A four-year-old boy was on Tuesday mistakenly operated upon for congenital hernia at the Ambedkar Hospital in Delhi.
He had actually gone to the hospital for another surgical procedure — to remove an extra finger in his right hand.
Kapil Brijpal's parents alleged that their child was mistakenly taken to the wrong operation theatre — where a six-year-old was supposed to undergo a congenital hernia surgery.
Manish Agarwal, the deputy commissioner of police (northwest), said Kapil's parents have lodged a complaint with the police.
"Matters of medical negligence are referred to a medical board constituted by the Delhi government. Depending on what the board's findings are, we will decide whether a case has to be registered or not," he said.
Delhi health secretary DS Negi said, "This seems like a case of gross negligence. If the allegations are true, we will take strict action."
Kapil was admitted to Ambedkar Hospital on Monday night for Polydactyly — the
procedure for removal of extra fingers.
Kapil's father Brijpal, who works as a milkman, told the Hindustan Times that the doctors — as is the standard practice — had taken his written consent for the operation in advance.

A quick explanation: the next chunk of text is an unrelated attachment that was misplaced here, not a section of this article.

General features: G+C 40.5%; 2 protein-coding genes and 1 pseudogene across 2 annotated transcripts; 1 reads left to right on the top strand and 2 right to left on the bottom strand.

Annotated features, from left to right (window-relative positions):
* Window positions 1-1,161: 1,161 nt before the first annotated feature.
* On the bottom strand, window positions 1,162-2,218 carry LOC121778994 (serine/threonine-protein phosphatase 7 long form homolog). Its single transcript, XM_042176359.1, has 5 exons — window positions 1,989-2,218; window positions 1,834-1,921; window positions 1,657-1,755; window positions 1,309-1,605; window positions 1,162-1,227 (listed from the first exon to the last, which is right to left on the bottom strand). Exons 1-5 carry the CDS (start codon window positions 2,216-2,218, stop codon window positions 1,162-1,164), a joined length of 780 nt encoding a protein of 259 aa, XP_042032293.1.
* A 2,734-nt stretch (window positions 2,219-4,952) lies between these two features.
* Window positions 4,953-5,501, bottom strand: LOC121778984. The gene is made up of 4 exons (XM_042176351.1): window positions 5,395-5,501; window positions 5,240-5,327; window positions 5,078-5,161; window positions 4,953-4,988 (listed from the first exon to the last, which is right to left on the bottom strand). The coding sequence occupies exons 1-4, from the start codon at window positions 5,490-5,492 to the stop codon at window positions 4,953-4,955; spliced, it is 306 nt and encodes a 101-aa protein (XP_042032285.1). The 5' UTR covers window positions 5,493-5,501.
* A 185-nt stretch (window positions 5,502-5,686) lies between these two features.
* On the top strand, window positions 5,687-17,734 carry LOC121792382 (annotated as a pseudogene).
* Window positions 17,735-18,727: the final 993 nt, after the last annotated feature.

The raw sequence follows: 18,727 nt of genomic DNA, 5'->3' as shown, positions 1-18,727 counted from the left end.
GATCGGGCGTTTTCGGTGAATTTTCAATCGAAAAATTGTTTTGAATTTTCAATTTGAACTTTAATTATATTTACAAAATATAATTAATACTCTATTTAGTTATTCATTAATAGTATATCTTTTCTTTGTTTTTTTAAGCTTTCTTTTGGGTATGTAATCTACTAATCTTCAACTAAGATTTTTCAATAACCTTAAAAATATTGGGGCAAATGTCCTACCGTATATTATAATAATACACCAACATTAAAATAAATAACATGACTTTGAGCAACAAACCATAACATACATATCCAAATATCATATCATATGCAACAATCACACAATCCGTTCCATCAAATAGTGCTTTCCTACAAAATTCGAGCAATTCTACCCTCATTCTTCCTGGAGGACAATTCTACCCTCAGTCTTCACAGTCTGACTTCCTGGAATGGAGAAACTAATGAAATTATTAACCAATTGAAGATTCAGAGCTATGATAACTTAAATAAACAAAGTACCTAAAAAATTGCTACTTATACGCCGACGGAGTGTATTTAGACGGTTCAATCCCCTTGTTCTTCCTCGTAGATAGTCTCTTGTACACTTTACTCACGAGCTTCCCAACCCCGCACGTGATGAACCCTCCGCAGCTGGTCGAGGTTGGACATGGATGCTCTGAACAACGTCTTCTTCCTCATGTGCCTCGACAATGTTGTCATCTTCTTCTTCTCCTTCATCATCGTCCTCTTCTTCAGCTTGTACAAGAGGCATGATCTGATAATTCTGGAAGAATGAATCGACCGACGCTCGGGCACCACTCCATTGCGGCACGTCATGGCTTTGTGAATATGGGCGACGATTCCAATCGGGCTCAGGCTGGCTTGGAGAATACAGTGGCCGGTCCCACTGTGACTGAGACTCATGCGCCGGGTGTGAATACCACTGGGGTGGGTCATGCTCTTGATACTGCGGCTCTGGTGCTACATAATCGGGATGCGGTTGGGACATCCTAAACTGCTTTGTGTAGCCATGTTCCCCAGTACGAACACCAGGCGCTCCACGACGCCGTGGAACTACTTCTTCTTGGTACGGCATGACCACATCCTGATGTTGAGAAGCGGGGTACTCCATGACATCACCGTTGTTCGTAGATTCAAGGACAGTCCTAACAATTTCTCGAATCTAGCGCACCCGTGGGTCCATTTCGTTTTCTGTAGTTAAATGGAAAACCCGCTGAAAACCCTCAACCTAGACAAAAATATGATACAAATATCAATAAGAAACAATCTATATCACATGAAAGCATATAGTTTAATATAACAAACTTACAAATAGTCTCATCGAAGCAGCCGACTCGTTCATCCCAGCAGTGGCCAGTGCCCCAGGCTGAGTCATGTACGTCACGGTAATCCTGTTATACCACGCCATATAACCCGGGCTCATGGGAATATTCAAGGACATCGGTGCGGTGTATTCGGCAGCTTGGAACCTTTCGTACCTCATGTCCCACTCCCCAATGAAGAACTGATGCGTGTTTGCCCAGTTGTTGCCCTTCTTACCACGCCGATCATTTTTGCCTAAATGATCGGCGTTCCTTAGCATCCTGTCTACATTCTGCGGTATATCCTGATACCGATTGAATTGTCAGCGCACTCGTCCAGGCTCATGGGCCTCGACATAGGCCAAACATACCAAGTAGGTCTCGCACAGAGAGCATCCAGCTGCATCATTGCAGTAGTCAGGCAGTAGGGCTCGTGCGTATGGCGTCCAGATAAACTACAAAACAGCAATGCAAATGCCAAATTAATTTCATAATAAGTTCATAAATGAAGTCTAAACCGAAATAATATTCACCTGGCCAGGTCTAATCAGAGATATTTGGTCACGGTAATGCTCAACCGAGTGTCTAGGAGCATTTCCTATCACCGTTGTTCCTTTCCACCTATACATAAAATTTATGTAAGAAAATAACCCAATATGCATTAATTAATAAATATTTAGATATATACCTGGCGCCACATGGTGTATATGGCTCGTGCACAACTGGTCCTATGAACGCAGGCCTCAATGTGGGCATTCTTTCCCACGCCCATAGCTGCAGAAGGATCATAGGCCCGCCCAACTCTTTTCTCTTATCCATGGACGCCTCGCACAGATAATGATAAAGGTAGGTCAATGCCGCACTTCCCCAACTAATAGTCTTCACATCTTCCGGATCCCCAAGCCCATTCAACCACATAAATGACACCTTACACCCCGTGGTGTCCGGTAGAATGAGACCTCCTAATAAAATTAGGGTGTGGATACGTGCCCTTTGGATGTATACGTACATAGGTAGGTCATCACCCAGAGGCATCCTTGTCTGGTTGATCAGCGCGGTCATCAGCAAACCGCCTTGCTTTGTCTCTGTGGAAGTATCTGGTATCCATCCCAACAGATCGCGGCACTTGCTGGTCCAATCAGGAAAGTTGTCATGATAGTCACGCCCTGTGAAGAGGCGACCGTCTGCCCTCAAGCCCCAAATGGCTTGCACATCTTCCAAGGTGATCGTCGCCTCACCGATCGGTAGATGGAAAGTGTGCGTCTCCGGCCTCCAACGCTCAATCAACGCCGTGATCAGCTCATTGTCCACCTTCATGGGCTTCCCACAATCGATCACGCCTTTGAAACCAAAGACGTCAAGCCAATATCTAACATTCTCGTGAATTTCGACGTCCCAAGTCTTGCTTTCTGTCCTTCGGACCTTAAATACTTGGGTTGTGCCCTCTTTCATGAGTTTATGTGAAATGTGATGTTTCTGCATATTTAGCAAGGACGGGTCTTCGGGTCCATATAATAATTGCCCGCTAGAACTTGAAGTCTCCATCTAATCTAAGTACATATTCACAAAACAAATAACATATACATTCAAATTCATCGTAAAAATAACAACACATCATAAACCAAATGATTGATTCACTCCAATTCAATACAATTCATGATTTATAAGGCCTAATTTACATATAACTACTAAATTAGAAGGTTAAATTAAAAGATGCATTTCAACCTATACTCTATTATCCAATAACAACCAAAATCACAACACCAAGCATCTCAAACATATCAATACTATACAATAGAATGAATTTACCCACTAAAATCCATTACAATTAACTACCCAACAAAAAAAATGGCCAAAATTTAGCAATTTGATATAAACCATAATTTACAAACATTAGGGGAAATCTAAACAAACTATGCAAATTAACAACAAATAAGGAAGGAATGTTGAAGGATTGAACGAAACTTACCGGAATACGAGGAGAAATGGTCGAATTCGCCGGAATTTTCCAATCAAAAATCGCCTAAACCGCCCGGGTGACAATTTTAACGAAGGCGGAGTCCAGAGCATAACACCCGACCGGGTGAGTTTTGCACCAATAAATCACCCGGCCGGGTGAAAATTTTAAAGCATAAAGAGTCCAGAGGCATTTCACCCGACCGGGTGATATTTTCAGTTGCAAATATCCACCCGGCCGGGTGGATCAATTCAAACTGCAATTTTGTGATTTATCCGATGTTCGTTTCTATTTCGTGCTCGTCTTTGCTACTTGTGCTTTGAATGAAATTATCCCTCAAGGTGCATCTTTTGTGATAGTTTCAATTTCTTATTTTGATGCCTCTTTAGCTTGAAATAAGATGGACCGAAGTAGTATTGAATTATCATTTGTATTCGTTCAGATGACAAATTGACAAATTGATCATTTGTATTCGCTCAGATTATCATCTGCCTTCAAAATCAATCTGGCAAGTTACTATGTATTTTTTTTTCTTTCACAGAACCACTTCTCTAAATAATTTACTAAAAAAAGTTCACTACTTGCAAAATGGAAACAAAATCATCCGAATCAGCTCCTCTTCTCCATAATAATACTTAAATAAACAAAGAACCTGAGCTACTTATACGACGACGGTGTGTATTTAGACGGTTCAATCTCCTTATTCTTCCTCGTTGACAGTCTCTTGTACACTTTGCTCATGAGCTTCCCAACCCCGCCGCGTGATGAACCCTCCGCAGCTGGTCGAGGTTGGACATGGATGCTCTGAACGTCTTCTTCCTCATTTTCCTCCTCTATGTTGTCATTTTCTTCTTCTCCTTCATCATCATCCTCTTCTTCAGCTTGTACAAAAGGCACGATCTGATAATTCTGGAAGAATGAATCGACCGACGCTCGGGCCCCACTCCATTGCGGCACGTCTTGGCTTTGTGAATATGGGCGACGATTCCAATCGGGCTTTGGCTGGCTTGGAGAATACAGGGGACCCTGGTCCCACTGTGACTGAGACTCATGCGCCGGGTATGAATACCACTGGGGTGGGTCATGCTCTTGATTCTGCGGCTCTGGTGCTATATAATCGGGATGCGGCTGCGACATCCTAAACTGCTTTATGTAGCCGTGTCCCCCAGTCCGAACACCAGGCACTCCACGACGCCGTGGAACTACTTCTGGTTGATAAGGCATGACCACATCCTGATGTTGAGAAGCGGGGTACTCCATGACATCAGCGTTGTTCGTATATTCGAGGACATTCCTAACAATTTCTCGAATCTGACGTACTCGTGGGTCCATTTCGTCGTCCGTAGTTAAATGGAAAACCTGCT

"We were shocked when a doctor, midway through the operation, told me to sign another consent form. They told me that Kapil had hernia and they would operate on him right away," said Brijpal. "I was surprised because my son never had any swelling in his abdomen. He had never complained of any abdominal pain. I could not have argued with the doctor as the operation was underway. But later when I spoke to other doctors, I realised something had gone wrong."
He said the doctors had not conducted any tests on Kapil to determine if he had hernia.
The hospital administration, however, said the child was diagnosed with hernia on Monday afternoon, although Kapil's case sheet states that he was admitted only at 8.30 pm on Monday.
Deputy Medical Superintendent of the hospital, Dr Amreshwar Narayan said since Kapil was already in the hospital and had been administered anaesthesia, the doctors decided to operate upon him for hernia as well. "A senior resident in the department of surgery diagnosed hernia and we treated both the problems at one go," he claimed.
However, a hospital doctor on condition of anonymity said: "The surgery and orthopaedic operation theatres (OT) are next to each other. Our para-medical staff made a mistake and took Kapil to the surgery OT. When the doctors realised the mistake, they quickly took another consent from the patient's father, who being illiterate, did not protest."
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